A lot of Elvis’s early clothes were surprisingly conservative. Black trousers, simple box-back sports jackets, bombers, knit tops. Denounced from the pulpit every Sunday by Bible-Belt preachers for those saucy hip gyrations, why would he need to be outlandish in the way he dressed? What he excelled in, however, was the way he mixed the respectable with the unacceptable. A black suit with shocking pink shirt and socks. Western-style jackets with pleat-front trousers and white buckskins. A sensible-looking jacket opened to reveal a shirt with orange panelling or black lacing. A basic, short-sleeved shirt, sleeves rolled even further along bulging biceps and the collar turned up to hide a neck he was convinced was too long. It wasn’t. Later, designers would keep the high collars as a way of framing that chubby, angelic pout.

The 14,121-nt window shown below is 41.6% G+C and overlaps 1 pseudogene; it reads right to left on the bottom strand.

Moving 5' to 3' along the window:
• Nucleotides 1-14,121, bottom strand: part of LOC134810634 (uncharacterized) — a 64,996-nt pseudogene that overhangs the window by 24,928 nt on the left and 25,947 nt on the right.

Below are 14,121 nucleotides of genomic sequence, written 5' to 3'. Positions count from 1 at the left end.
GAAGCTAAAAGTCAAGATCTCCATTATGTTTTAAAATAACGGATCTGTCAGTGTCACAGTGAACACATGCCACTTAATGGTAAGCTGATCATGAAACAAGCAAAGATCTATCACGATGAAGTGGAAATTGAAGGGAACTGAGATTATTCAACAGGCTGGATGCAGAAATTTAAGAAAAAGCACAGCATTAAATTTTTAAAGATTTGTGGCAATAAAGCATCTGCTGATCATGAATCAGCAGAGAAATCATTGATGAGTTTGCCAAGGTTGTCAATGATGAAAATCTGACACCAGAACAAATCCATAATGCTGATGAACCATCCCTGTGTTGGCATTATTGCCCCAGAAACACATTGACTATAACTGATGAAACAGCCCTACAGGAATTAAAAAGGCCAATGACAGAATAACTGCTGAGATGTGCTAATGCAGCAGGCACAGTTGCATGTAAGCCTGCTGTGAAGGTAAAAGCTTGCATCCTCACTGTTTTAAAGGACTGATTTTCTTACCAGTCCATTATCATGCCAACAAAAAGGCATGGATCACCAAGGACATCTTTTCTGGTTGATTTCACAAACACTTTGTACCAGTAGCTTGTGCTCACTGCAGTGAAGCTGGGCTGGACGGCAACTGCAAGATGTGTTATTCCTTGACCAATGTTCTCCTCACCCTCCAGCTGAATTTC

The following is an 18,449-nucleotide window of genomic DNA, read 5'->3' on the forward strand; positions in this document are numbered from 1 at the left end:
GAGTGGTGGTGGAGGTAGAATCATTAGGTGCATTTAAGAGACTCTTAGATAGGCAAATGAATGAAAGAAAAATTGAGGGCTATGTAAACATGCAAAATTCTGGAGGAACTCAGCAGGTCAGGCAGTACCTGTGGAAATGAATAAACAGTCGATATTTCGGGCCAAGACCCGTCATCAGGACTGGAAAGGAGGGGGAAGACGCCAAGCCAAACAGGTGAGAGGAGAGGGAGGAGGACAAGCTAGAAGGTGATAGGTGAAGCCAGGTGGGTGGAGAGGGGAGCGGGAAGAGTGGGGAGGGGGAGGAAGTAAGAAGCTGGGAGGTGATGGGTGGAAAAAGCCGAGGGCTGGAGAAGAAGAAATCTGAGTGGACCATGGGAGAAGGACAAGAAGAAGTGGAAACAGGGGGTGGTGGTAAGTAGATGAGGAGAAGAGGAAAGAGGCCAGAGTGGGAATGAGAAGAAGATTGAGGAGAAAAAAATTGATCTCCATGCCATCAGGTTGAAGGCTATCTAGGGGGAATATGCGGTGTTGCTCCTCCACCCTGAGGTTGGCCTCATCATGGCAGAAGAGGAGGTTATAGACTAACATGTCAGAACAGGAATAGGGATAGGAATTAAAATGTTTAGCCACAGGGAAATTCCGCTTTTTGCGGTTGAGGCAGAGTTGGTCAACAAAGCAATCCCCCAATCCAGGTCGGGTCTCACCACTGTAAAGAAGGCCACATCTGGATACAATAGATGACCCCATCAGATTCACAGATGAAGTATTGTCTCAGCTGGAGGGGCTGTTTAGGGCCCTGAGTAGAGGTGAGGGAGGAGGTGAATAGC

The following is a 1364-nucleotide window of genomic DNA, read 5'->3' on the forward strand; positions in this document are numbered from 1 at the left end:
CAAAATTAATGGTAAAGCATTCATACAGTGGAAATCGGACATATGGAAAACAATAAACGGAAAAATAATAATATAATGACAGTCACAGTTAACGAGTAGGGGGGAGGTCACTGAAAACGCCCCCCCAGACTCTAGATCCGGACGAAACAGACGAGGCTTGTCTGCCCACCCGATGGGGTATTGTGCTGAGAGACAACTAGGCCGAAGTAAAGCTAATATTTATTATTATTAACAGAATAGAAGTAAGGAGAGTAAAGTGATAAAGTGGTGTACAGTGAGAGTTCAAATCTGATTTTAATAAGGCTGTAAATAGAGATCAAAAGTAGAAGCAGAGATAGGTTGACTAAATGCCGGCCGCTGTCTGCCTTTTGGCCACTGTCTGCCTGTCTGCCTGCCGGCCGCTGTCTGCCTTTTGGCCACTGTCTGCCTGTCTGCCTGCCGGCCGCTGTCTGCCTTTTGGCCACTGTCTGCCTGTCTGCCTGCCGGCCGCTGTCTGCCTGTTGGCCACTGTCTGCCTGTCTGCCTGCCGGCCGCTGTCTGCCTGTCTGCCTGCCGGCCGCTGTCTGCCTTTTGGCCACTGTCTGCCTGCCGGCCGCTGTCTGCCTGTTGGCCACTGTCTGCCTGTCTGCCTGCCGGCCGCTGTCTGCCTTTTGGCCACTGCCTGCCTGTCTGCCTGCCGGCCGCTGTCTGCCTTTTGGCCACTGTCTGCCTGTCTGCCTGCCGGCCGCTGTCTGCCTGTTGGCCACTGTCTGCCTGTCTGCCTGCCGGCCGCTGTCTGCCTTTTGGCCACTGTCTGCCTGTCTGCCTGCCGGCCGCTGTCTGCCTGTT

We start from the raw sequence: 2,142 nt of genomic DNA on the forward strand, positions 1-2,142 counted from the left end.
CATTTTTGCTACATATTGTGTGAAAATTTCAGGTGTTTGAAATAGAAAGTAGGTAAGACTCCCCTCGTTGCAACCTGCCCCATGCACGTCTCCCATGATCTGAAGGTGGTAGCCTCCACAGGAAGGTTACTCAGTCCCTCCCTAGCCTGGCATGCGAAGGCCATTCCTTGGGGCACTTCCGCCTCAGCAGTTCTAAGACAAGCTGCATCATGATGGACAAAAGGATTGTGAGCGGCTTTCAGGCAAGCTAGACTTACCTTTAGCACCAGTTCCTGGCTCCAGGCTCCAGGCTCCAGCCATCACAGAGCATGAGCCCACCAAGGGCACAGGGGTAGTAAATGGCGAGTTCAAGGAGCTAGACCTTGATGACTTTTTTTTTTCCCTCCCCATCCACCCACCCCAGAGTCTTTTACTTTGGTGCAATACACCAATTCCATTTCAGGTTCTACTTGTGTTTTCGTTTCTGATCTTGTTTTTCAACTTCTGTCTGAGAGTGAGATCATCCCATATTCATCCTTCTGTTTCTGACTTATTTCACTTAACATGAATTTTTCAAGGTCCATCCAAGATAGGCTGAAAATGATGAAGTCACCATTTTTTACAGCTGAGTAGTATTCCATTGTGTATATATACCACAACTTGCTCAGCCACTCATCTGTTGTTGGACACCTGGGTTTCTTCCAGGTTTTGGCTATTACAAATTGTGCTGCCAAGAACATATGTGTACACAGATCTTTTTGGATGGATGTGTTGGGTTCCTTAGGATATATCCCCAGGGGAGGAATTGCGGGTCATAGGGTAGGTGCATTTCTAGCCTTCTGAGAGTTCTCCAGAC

It’s hard to imagine the kind of society where a rock star would meekly sit while his trademark haircut was shaved before trotting off to do his share of military service without a whimper. Presley had already lost his quiff once – for Jailhouse Rock, where he also wore what, for anyone else would have been a career-defining jacket. But this time it was serious.
A flat-top brush cut and army fatigues were all fans would see of him for the next couple of years. Worried people would forget him, he recorded singles to be released while he was away, but to be extra-sure, he managed to make his first post-military appearance sporting his biggest quiff yet. It’s still not clear how he circumnavigated the army haircut rules, but just listen to those fans going ballistic on the Frank Sinatra TV show and wonder at the gloss of the guy: slimline tux, floppy western bow tie, sharp pocket square, Cuban-heeled boots, enormous, jet-black DA. He looks fantastic. Sinatra looks like he’s sucking lemons.